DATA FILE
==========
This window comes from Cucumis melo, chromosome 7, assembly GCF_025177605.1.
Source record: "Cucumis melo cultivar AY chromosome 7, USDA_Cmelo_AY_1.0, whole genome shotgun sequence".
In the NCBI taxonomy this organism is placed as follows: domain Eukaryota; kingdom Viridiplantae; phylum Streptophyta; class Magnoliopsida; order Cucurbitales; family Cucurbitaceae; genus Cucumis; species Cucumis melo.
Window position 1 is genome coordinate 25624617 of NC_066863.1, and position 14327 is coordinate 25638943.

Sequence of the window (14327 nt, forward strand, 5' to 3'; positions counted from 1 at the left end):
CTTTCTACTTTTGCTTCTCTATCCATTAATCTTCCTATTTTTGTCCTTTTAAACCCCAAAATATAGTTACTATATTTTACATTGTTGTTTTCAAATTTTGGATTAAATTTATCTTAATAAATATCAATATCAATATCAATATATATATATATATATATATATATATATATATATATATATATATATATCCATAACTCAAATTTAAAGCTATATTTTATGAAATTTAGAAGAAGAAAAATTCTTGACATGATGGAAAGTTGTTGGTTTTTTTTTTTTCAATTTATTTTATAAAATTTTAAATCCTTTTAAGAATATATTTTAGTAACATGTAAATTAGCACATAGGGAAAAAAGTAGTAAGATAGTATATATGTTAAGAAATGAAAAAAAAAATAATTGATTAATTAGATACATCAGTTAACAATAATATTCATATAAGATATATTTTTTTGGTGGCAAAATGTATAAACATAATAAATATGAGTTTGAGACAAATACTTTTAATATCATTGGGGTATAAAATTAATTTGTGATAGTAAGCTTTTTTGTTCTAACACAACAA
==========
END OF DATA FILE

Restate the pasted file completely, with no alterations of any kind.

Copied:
This window comes from Cucumis melo, chromosome 7, assembly GCF_025177605.1.
Source record: "Cucumis melo cultivar AY chromosome 7, USDA_Cmelo_AY_1.0, whole genome shotgun sequence".
In the NCBI taxonomy this organism is placed as follows: domain Eukaryota; kingdom Viridiplantae; phylum Streptophyta; class Magnoliopsida; order Cucurbitales; family Cucurbitaceae; genus Cucumis; species Cucumis melo.
Window position 1 is genome coordinate 25624617 of NC_066863.1, and position 14327 is coordinate 25638943.

Sequence of the window (14327 nt, forward strand, 5' to 3'; positions counted from 1 at the left end):
CTTTCTACTTTTGCTTCTCTATCCATTAATCTTCCTATTTTTGTCCTTTTAAACCCCAAAATATAGTTACTATATTTTACATTGTTGTTTTCAAATTTTGGATTAAATTTATCTTAATAAATATCAATATCAATATCAATATATATATATATATATATATATATATATATATATATATATATATATATCCATAACTCAAATTTAAAGCTATATTTTATGAAATTTAGAAGAAGAAAAATTCTTGACATGATGGAAAGTTGTTGGTTTTTTTTTTTTCAATTTATTTTATAAAATTTTAAATCCTTTTAAGAATATATTTTAGTAACATGTAAATTAGCACATAGGGAAAAAAGTAGTAAGATAGTATATATGTTAAGAAATGAAAAAAAAAATAATTGATTAATTAGATACATCAGTTAACAATAATATTCATATAAGATATATTTTTTTGGTGGCAAAATGTATAAACATAATAAATATGAGTTTGAGACAAATACTTTTAATATCATTGGGGTATAAAATTAATTTGTGATAGTAAGCTTTTTTGTTCTAACACAACAA